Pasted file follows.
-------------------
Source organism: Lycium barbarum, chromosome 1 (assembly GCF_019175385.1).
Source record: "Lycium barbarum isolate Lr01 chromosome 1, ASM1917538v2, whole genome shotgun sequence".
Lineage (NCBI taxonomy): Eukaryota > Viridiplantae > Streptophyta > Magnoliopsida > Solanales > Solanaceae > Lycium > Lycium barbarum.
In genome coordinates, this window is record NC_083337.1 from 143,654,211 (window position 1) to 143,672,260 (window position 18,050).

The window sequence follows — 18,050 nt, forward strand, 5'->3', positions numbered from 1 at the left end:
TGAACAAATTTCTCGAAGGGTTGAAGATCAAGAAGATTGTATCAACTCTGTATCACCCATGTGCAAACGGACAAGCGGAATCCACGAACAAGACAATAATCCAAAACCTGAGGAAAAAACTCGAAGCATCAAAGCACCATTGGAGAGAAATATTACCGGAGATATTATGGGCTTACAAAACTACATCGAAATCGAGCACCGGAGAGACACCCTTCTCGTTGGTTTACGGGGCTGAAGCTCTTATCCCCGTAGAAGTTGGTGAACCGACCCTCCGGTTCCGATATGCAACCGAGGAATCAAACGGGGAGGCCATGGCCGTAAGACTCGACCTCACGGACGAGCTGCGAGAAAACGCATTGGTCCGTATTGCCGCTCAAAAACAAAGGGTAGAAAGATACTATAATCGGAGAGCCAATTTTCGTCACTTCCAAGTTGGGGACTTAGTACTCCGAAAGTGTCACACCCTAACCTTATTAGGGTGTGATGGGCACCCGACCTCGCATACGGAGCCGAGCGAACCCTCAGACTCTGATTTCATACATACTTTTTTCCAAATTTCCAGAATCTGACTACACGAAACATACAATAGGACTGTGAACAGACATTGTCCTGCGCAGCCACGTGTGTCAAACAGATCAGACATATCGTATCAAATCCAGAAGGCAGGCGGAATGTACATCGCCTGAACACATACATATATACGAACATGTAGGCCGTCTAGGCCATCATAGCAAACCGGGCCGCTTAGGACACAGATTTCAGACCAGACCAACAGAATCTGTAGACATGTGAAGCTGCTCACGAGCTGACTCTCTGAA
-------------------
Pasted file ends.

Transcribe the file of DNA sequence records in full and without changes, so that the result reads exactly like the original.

Source organism: Lycium barbarum, chromosome 1 (assembly GCF_019175385.1).
Source record: "Lycium barbarum isolate Lr01 chromosome 1, ASM1917538v2, whole genome shotgun sequence".
Lineage (NCBI taxonomy): Eukaryota > Viridiplantae > Streptophyta > Magnoliopsida > Solanales > Solanaceae > Lycium > Lycium barbarum.
In genome coordinates, this window is record NC_083337.1 from 143,654,211 (window position 1) to 143,672,260 (window position 18,050).

The window sequence follows — 18,050 nt, forward strand, 5'->3', positions numbered from 1 at the left end:
TGAACAAATTTCTCGAAGGGTTGAAGATCAAGAAGATTGTATCAACTCTGTATCACCCATGTGCAAACGGACAAGCGGAATCCACGAACAAGACAATAATCCAAAACCTGAGGAAAAAACTCGAAGCATCAAAGCACCATTGGAGAGAAATATTACCGGAGATATTATGGGCTTACAAAACTACATCGAAATCGAGCACCGGAGAGACACCCTTCTCGTTGGTTTACGGGGCTGAAGCTCTTATCCCCGTAGAAGTTGGTGAACCGACCCTCCGGTTCCGATATGCAACCGAGGAATCAAACGGGGAGGCCATGGCCGTAAGACTCGACCTCACGGACGAGCTGCGAGAAAACGCATTGGTCCGTATTGCCGCTCAAAAACAAAGGGTAGAAAGATACTATAATCGGAGAGCCAATTTTCGTCACTTCCAAGTTGGGGACTTAGTACTCCGAAAGTGTCACACCCTAACCTTATTAGGGTGTGATGGGCACCCGACCTCGCATACGGAGCCGAGCGAACCCTCAGACTCTGATTTCATACATACTTTTTTCCAAATTTCCAGAATCTGACTACACGAAACATACAATAGGACTGTGAACAGACATTGTCCTGCGCAGCCACGTGTGTCAAACAGATCAGACATATCGTATCAAATCCAGAAGGCAGGCGGAATGTACATCGCCTGAACACATACATATATACGAACATGTAGGCCGTCTAGGCCATCATAGCAAACCGGGCCGCTTAGGACACAGATTTCAGACCAGACCAACAGAATCTGTAGACATGTGAAGCTGCTCACGAGCTGACTCTCTGAA